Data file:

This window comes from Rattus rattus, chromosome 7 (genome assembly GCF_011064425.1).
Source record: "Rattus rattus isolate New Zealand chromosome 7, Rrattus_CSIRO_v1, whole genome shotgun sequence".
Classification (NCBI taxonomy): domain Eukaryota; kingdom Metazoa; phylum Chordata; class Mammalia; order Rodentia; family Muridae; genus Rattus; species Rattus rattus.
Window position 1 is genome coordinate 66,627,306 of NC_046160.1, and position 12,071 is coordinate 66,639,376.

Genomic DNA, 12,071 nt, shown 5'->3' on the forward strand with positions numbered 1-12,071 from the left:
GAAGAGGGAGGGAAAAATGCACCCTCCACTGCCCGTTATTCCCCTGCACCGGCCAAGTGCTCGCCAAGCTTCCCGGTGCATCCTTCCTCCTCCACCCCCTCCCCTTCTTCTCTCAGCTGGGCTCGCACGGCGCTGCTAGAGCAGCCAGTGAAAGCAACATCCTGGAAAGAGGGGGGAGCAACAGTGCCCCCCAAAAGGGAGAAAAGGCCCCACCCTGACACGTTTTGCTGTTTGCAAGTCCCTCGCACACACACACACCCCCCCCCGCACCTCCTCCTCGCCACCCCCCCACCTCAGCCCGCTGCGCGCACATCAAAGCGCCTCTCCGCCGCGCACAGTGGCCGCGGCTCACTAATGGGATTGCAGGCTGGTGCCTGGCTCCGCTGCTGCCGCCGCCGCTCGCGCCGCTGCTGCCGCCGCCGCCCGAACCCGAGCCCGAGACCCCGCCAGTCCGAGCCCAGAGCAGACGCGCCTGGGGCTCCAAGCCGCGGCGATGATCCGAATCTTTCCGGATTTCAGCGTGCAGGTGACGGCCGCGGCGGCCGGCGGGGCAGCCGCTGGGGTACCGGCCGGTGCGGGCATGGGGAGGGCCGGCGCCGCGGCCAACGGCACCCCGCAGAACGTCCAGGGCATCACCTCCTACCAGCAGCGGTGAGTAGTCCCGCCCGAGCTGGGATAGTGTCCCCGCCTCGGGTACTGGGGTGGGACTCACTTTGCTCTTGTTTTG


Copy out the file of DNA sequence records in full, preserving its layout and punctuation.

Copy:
This window comes from Rattus rattus, chromosome 7 (genome assembly GCF_011064425.1).
Source record: "Rattus rattus isolate New Zealand chromosome 7, Rrattus_CSIRO_v1, whole genome shotgun sequence".
Classification (NCBI taxonomy): domain Eukaryota; kingdom Metazoa; phylum Chordata; class Mammalia; order Rodentia; family Muridae; genus Rattus; species Rattus rattus.
Window position 1 is genome coordinate 66,627,306 of NC_046160.1, and position 12,071 is coordinate 66,639,376.

Genomic DNA, 12,071 nt, shown 5'->3' on the forward strand with positions numbered 1-12,071 from the left:
GAAGAGGGAGGGAAAAATGCACCCTCCACTGCCCGTTATTCCCCTGCACCGGCCAAGTGCTCGCCAAGCTTCCCGGTGCATCCTTCCTCCTCCACCCCCTCCCCTTCTTCTCTCAGCTGGGCTCGCACGGCGCTGCTAGAGCAGCCAGTGAAAGCAACATCCTGGAAAGAGGGGGGAGCAACAGTGCCCCCCAAAAGGGAGAAAAGGCCCCACCCTGACACGTTTTGCTGTTTGCAAGTCCCTCGCACACACACACACCCCCCCCCGCACCTCCTCCTCGCCACCCCCCCACCTCAGCCCGCTGCGCGCACATCAAAGCGCCTCTCCGCCGCGCACAGTGGCCGCGGCTCACTAATGGGATTGCAGGCTGGTGCCTGGCTCCGCTGCTGCCGCCGCCGCTCGCGCCGCTGCTGCCGCCGCCGCCCGAACCCGAGCCCGAGACCCCGCCAGTCCGAGCCCAGAGCAGACGCGCCTGGGGCTCCAAGCCGCGGCGATGATCCGAATCTTTCCGGATTTCAGCGTGCAGGTGACGGCCGCGGCGGCCGGCGGGGCAGCCGCTGGGGTACCGGCCGGTGCGGGCATGGGGAGGGCCGGCGCCGCGGCCAACGGCACCCCGCAGAACGTCCAGGGCATCACCTCCTACCAGCAGCGGTGAGTAGTCCCGCCCGAGCTGGGATAGTGTCCCCGCCTCGGGTACTGGGGTGGGACTCACTTTGCTCTTGTTTTG